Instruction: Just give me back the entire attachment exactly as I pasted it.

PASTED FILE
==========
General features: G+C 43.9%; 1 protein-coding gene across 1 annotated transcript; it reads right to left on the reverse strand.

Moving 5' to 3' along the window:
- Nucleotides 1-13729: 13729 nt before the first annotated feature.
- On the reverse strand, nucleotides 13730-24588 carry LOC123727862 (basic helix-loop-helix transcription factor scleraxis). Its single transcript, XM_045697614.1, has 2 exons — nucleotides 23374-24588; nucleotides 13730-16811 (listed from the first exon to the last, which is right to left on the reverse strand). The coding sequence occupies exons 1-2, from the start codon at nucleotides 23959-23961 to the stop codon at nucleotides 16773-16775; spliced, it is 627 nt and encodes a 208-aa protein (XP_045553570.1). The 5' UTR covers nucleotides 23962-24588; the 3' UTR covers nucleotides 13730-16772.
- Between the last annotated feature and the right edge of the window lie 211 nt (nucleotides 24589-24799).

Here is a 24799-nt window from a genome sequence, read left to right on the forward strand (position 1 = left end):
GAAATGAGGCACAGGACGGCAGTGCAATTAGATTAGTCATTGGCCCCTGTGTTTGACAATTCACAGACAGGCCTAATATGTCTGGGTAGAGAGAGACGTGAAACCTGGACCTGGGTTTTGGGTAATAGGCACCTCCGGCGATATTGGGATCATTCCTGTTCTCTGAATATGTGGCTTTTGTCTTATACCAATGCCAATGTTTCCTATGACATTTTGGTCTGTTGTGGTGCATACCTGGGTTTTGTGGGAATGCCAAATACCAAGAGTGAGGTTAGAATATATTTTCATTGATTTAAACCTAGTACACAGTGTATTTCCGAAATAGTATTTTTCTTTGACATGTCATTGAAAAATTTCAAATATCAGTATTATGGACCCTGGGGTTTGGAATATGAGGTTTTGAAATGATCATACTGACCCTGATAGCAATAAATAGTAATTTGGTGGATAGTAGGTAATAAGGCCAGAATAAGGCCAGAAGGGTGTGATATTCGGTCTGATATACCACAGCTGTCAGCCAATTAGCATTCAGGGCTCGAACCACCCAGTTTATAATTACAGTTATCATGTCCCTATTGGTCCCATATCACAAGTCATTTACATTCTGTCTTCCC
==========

General features: G+C 43.9%; 1 protein-coding gene across 1 annotated transcript; it reads right to left on the reverse strand.

Moving 5' to 3' along the window:
- Nucleotides 1-13729: 13729 nt before the first annotated feature.
- On the reverse strand, nucleotides 13730-24588 carry LOC123727862 (basic helix-loop-helix transcription factor scleraxis). Its single transcript, XM_045697614.1, has 2 exons — nucleotides 23374-24588; nucleotides 13730-16811 (listed from the first exon to the last, which is right to left on the reverse strand). The coding sequence occupies exons 1-2, from the start codon at nucleotides 23959-23961 to the stop codon at nucleotides 16773-16775; spliced, it is 627 nt and encodes a 208-aa protein (XP_045553570.1). The 5' UTR covers nucleotides 23962-24588; the 3' UTR covers nucleotides 13730-16772.
- Between the last annotated feature and the right edge of the window lie 211 nt (nucleotides 24589-24799).

Here is a 24799-nt window from a genome sequence, read left to right on the forward strand (position 1 = left end):
GAAATGAGGCACAGGACGGCAGTGCAATTAGATTAGTCATTGGCCCCTGTGTTTGACAATTCACAGACAGGCCTAATATGTCTGGGTAGAGAGAGACGTGAAACCTGGACCTGGGTTTTGGGTAATAGGCACCTCCGGCGATATTGGGATCATTCCTGTTCTCTGAATATGTGGCTTTTGTCTTATACCAATGCCAATGTTTCCTATGACATTTTGGTCTGTTGTGGTGCATACCTGGGTTTTGTGGGAATGCCAAATACCAAGAGTGAGGTTAGAATATATTTTCATTGATTTAAACCTAGTACACAGTGTATTTCCGAAATAGTATTTTTCTTTGACATGTCATTGAAAAATTTCAAATATCAGTATTATGGACCCTGGGGTTTGGAATATGAGGTTTTGAAATGATCATACTGACCCTGATAGCAATAAATAGTAATTTGGTGGATAGTAGGTAATAAGGCCAGAATAAGGCCAGAAGGGTGTGATATTCGGTCTGATATACCACAGCTGTCAGCCAATTAGCATTCAGGGCTCGAACCACCCAGTTTATAATTACAGTTATCATGTCCCTATTGGTCCCATATCACAAGTCATTTACATTCTGTCTTCCC